Although globus is a common clinical condition, its etiology remains uncertain, and there is no standard protocol for its diagnosis and management. The results of recent studies have strongly suggested that GERD is a major cause of globus, though this remains under considerable debate. Numerous other disorders, such as abnormal UES function, esophageal motility disorders, structural head and neck diseases, and psychological factors, have been suggested as potential causes of globus. However, it has been rather difficult to establish a causal relationship between globus and these disorders because most of the reported studies were uncontrolled, had a small sample size, or were case reports. Currently, careful history taking and nasolaryngoscopy are essential as a first step in managing globus. Given the benign nature of the condition, patients with typical globus do not appear to need further investigation; rather, a 3-mo treatment with high-dose PPIs seems to be a reliable treatment option. If patients are nonresponsive to PPI therapy, they should undergo a definitive assessment, such as endoscopy, pH monitoring, or MII/pH monitoring; MII/pH monitoring in particular may increase the diagnostic yield of GER in globus patients. In cases with negative clinical investigations and consistent globus symptom, other treatment strategies, including speech therapy, anti-depressants, and cognitive-behavioral therapy, should be considered. In the future, well-designed, randomized controlled studies are needed to definitively determine the effect of PPI treatment on globus. In addition, it is necessary to ascertain the etiology of globus via large-scale studies.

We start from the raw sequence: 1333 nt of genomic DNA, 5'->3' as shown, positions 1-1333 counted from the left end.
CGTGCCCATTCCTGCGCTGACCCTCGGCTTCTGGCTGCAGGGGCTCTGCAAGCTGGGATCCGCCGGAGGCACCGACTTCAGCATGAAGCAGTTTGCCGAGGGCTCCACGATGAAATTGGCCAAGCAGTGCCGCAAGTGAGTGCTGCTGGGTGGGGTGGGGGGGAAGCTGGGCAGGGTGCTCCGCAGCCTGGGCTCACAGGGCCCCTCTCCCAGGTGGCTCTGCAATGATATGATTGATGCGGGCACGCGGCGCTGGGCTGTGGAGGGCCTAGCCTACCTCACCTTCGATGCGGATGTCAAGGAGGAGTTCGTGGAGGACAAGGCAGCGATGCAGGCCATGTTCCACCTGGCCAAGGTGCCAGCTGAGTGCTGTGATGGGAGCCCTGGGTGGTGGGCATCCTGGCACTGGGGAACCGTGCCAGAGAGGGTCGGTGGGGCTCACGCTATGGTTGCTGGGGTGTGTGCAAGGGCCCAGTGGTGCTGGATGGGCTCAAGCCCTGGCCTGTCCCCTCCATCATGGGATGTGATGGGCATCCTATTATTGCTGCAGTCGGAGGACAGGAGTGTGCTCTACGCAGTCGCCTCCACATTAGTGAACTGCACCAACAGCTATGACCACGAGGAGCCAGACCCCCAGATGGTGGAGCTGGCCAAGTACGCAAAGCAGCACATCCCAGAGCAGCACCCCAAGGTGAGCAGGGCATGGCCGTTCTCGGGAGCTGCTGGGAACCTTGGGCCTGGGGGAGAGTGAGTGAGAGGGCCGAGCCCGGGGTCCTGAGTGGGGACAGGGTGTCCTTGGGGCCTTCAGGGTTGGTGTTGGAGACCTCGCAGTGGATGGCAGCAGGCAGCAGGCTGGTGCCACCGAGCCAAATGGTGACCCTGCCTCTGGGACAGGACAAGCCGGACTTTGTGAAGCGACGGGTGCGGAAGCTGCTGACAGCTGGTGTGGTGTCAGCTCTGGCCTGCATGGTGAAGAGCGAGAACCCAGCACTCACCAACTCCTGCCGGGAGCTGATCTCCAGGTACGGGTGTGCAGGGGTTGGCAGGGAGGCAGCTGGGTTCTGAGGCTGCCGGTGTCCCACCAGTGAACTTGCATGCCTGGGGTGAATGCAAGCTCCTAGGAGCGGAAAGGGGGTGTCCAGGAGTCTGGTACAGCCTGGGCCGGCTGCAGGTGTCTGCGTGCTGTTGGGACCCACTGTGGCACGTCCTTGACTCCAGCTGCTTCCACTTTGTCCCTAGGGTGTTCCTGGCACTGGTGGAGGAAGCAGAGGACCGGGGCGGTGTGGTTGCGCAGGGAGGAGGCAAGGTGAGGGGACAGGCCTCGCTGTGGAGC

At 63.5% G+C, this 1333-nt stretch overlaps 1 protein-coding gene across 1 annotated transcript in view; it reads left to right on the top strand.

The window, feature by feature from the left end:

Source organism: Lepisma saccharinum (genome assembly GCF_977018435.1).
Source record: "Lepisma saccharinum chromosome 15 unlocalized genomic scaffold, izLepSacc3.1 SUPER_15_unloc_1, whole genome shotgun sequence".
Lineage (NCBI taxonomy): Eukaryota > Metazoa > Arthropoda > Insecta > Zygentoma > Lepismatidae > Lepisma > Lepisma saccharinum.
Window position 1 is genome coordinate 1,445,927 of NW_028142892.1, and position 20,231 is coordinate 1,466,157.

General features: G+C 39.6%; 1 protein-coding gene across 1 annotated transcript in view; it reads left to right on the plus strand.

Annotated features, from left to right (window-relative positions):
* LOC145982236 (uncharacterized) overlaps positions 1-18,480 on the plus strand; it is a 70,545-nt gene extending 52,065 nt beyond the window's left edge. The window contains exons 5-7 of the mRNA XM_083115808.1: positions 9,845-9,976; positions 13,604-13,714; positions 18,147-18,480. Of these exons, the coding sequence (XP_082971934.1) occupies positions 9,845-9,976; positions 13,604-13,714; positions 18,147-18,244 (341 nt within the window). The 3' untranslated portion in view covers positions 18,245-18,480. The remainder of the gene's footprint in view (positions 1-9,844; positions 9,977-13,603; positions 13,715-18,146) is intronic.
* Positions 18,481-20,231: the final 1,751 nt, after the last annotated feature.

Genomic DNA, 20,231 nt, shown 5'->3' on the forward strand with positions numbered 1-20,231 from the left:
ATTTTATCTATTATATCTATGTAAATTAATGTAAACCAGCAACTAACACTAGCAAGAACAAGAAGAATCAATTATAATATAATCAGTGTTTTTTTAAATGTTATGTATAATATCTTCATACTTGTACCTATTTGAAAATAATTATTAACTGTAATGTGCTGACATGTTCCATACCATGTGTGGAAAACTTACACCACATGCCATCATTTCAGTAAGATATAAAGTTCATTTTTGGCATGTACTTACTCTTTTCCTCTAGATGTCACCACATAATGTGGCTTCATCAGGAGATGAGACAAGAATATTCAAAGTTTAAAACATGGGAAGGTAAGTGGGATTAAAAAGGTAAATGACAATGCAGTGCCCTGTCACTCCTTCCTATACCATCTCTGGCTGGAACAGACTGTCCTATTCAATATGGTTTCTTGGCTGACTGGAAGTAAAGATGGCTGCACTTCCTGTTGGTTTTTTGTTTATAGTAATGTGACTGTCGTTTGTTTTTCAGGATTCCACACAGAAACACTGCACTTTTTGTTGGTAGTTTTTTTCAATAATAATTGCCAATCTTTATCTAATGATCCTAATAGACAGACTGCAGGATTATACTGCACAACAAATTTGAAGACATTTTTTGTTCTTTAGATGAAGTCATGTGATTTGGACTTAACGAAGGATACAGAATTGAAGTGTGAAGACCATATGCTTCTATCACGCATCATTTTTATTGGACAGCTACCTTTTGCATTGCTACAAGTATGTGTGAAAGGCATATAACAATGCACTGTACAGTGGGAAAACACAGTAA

Peer reviewers: Justin Che Yuen Wu, Professor, Department of Medicine and Therapeutics, The Chinese University of Hong Kong, 9/F Clinical Science Building, Prince of Wales Hospital, Shatin, Hong Kong, China; Diego Garcia-Compean, Faculty of Medicine, Autonomous University of Nuevo Leon, Monterrey 64700, Mexico; Tomohiko Shimatani, Professor, Lab of Adult Nursing and Internal Medicine, Hiroshima International University, 5-1-1 Hirokoshingai, Kure 7370112, Japan
S- Editor Gou SX L- Editor Rutherford A E- Editor Li JY
Galmiche JP, Clouse RE, Bálint A, Cook IJ, Kahrilas PJ, Paterson WG, Smout AJ. Functional esophageal disorders.Gastroenterology. 2006;130:1459-1465.
Moloy PJ, Charter R. The globus symptom. Incidence, therapeutic response, and age and sex relationships.Arch Otolaryngol. 1982;108:740-744.
Drossman DA, Li Z, Andruzzi E, Temple RD, Talley NJ, Thompson WG, Whitehead WE, Janssens J, Funch-Jensen P, Corazziari E. U.S. householder survey of functional gastrointestinal disorders. Prevalence, sociodemography, and health impact.Dig Dis Sci. 1993;38:1569-1580.
Hill J, Stuart RC, Fung HK, Ng EK, Cheung FM, Chung CS, van Hasselt CA. Gastroesophageal reflux, motility disorders, and psychological profiles in the etiology of globus pharyngis.Laryngoscope. 1997;107:1373-1377.
Chevalier JM, Brossard E, Monnier P. Globus sensation and gastroesophageal reflux.Eur Arch Otorhinolaryngol. 2003;260:273-276.
Wilson JA, Pryde A, Piris J, Allan PL, Macintyre CC, Maran AG, Heading RC. Pharyngoesophageal dysmotility in globus sensation.Arch Otolaryngol Head Neck Surg. 1989;115:1086-1090.